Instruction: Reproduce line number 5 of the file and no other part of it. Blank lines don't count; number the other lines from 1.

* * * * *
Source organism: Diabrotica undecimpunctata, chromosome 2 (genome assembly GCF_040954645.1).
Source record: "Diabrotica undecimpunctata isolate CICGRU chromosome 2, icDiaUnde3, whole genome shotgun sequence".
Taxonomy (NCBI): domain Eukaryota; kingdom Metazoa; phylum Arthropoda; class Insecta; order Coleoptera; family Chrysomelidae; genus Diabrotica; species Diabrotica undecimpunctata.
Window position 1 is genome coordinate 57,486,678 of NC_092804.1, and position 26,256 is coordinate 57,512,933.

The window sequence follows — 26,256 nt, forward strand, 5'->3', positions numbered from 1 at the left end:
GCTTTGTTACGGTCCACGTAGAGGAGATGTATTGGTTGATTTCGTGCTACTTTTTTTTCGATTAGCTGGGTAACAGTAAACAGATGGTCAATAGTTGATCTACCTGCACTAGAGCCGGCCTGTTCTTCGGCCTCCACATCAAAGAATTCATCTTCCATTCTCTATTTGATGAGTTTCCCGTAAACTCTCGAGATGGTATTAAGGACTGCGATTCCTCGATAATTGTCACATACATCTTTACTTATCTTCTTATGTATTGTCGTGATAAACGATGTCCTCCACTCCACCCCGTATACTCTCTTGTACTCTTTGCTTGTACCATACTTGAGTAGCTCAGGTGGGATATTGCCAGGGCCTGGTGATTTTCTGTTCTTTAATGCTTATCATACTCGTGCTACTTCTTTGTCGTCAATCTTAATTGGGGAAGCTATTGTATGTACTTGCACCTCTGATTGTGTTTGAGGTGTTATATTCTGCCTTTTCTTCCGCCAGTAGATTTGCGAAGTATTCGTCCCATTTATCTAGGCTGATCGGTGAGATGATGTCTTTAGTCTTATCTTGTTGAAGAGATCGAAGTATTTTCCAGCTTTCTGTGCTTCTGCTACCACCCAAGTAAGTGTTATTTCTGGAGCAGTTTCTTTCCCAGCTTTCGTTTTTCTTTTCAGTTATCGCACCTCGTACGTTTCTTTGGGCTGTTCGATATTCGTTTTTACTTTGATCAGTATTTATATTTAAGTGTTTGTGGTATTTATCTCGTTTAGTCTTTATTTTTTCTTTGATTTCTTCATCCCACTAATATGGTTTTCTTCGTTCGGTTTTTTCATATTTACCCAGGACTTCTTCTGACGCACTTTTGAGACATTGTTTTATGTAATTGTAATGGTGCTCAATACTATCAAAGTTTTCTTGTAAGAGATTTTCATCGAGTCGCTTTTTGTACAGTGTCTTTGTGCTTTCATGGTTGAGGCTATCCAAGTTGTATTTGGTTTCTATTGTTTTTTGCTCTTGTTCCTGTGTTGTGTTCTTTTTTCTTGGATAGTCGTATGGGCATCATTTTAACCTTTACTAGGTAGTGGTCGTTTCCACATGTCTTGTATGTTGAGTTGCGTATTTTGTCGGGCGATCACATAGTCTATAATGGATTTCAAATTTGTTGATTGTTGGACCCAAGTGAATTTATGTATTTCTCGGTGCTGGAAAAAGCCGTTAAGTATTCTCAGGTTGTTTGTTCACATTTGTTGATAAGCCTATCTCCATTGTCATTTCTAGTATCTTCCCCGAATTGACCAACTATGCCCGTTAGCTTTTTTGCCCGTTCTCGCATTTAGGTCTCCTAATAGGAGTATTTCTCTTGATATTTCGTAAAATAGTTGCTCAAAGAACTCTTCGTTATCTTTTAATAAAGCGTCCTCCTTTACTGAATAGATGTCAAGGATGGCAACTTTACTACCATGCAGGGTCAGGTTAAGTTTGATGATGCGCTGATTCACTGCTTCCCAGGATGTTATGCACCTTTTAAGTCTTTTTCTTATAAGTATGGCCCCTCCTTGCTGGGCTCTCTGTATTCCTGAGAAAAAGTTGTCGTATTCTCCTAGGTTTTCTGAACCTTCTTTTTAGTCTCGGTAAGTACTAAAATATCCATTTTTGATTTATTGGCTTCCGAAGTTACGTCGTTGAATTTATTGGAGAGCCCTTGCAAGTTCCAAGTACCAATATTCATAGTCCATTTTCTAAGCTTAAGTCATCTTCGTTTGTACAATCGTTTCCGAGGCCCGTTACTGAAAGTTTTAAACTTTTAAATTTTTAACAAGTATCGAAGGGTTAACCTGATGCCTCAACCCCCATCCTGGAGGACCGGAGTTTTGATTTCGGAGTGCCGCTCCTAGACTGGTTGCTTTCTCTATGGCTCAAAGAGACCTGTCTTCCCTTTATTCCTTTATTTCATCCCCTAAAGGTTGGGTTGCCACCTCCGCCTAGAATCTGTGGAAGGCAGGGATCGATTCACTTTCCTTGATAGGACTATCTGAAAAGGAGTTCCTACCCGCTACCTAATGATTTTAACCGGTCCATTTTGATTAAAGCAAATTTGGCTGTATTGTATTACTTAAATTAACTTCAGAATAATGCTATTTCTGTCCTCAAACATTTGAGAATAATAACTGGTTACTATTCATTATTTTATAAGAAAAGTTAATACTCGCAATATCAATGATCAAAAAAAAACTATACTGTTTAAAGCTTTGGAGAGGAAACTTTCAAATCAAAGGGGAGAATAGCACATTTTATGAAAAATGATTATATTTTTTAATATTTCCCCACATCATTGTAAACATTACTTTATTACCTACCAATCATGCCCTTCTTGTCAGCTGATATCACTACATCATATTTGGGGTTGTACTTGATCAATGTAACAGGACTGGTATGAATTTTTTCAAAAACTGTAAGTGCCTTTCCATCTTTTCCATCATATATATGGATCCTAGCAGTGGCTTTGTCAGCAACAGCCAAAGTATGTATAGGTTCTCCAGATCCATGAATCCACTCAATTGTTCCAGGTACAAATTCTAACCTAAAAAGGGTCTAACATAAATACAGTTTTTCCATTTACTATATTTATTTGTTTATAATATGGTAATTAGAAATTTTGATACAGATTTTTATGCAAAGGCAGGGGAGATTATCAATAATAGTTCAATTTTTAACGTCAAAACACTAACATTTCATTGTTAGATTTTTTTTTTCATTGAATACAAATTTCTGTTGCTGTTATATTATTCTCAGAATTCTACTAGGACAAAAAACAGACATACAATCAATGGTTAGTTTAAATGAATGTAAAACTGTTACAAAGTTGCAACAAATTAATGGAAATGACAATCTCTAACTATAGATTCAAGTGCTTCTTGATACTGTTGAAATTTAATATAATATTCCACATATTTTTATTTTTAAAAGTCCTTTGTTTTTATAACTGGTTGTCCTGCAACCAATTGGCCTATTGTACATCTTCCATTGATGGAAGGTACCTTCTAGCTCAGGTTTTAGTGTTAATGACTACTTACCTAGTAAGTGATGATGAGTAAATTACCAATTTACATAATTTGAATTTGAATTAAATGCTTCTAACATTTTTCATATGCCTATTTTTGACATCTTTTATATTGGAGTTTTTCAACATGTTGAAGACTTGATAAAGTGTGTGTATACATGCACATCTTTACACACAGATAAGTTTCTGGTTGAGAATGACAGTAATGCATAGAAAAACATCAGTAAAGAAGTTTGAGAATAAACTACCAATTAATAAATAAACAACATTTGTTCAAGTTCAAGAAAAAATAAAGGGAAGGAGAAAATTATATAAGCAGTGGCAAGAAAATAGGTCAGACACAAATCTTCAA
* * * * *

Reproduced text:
The window sequence follows — 26,256 nt, forward strand, 5'->3', positions numbered from 1 at the left end: